On the way to a Hollywood Hills dinner party with his girlfriend Kira ((Emayatzy Corinealdi, "Middle of Nowhere," "Miles Ahead"), Will (Logan Marshall-Green, "Prometheus") cannot avoid hitting a coyote in the road. He puts the suffering animal out of its misery, an eerie foreshadowing of the consequences of accepting "The Invitation."
Subverting expectations with former credits like the "Ride Along" movies and "R.I.P.D," writers Phil Hay & Matt Manfredi have crafted a multi-layered psychological thriller which director Karyn Kusama ("Girlfight," "Jennifer's Body") has finessed into cinematic character driven paranoia.
We are surprised to learn that this dinner party is at the expansive home Will once shared with ex-wife Eden (Tammy Blanchard, "Into the Woods"), now married to David (Michiel Huisman, "The Age of Adaline"), both of whom gush about how much there is to celebrate. A very expensive '85 Rothschild vintage is being poured for guests, all friends of Will and Eden's. If that weren't strange enough, no sooner has Will entered the living room than he spies a woman, Sadie (Lindsay Burdge, "Francis Ha"), standing bottomless and seductively in a doorway. He begins to flash back to his former life, one which involved a young boy. David introduces a new arrival, the one unknown in the group, Pruitt (John Carroll Lynch, "Zodiac," TV's 'American Horror Story' With Will obviously uncomfortable and Gina (Michelle Krusiec, "Saving Face") fretting about the lateness of her boyfriend Choi (Karl Yune, "Real Steel"), David proposes a game, one he describes as like 'I Never,' except it's 'I Want.' While some of the group embrace the breaking of social barriers, many, including Will, become increasingly uneasy. Pruitt's initially heartfelt entry takes such a bizarre turn, Claire (Marieh Delfino, "Jeepers Creepers II") announces she's leaving.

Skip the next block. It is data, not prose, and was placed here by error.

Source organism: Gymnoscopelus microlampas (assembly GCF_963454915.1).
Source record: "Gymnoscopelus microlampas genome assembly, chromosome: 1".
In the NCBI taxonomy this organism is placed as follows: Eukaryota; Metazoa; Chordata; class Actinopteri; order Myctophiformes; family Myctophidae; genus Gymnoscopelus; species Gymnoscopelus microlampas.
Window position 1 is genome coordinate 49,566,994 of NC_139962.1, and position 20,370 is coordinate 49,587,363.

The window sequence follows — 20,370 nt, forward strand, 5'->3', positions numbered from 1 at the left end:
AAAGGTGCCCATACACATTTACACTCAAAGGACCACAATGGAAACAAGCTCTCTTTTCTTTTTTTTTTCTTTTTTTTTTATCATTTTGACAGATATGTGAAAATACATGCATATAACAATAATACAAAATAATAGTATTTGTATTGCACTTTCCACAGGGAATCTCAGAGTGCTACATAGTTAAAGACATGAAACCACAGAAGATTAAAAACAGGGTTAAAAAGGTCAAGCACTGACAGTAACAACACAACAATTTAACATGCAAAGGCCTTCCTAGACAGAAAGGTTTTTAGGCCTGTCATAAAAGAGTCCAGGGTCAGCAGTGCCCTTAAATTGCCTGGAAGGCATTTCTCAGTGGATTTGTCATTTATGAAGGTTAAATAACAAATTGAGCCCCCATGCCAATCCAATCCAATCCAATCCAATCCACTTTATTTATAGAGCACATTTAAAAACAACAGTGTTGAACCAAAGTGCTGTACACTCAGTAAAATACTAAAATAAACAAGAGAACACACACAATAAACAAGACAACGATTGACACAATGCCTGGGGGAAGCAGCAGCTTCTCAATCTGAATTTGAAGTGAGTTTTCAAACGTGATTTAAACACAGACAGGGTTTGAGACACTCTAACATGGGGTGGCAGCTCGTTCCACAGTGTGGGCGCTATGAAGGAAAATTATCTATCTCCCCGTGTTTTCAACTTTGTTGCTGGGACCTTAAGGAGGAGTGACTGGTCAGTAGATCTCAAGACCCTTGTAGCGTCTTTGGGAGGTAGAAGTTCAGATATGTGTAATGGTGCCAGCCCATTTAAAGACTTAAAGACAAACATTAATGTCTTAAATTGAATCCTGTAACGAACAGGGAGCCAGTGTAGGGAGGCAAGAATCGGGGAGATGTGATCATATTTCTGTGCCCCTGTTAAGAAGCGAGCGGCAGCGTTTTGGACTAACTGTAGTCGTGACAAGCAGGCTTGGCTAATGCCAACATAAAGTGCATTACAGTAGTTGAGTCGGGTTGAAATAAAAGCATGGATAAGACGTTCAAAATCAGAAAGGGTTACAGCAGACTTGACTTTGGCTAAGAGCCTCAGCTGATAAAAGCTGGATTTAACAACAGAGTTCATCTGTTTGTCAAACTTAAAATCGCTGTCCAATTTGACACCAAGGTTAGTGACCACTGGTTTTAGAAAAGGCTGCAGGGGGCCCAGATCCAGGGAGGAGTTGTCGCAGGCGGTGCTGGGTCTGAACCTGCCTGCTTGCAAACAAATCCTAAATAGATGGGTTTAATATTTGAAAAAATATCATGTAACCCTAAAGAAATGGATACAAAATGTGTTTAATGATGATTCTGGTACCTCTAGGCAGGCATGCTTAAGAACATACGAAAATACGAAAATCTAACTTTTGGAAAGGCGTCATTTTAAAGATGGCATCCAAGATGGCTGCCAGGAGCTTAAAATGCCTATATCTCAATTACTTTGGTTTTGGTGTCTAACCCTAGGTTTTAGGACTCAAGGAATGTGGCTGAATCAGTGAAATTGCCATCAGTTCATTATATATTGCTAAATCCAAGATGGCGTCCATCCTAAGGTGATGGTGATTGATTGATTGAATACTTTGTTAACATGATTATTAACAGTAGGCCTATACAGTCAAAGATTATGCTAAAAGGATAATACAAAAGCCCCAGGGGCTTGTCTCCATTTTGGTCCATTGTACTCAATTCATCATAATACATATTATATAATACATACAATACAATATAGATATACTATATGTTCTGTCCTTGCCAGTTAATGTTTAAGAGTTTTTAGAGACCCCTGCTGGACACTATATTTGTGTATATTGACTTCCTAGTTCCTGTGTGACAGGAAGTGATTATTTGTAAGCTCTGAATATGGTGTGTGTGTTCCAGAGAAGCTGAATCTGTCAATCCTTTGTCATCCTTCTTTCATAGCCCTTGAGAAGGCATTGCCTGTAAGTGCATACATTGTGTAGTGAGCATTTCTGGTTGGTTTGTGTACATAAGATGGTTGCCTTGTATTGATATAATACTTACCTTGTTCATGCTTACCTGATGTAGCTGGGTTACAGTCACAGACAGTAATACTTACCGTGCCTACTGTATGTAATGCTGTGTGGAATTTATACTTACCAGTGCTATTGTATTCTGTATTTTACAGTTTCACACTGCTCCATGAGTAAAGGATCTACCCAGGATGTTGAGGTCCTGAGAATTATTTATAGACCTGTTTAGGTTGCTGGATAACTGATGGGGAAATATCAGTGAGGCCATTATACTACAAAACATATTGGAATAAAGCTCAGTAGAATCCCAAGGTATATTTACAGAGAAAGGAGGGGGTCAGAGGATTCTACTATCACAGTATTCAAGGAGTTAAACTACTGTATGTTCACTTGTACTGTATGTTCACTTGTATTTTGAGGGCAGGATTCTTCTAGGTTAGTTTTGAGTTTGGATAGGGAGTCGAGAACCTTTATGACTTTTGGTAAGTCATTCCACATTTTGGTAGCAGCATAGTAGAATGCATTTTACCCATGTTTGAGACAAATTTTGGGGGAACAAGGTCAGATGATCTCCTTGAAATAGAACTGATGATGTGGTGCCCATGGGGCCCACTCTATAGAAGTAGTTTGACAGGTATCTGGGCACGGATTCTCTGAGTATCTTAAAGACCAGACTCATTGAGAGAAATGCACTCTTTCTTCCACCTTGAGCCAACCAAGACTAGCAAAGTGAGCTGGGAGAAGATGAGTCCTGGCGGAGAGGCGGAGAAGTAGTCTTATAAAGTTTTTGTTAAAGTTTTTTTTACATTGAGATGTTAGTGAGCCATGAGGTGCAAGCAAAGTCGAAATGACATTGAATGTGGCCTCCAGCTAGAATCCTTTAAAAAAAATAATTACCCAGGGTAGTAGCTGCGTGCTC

Every time things get really strange, a correction is made to restore the balance. The old pals who initially agreed with Will that the situation was strange now all seem to be fine with things, but that pricey red has been flowing all night. Kusama ups the tension "Rosemary's Baby" style, keeping background action partially obscured, open to interpretation. The home's warm glow begins to blast like a furnace. Theodore Shapiro's score thumps ominously, like water torture punctuated with nerve shredding violins.
The extensive ensemble cast are convincing as a group of old friends assembled in an odd reunion, most making an individual mark. Both Marshall-Green and Blanchard keep us guessing as to their mental states with Huisman the smoothly accommodating moderator. Lynch exhibits an uncanny ability to appear both mild mannered and threatening.
If there is a fault to be found with "The Invitation," it is that initial conclusions may prove correct, but the writing, acting and realization of the piece is so well done you may not breathe until it's over. The final image provides a devastating footnote.
Robin gives "The Invitation" a B.
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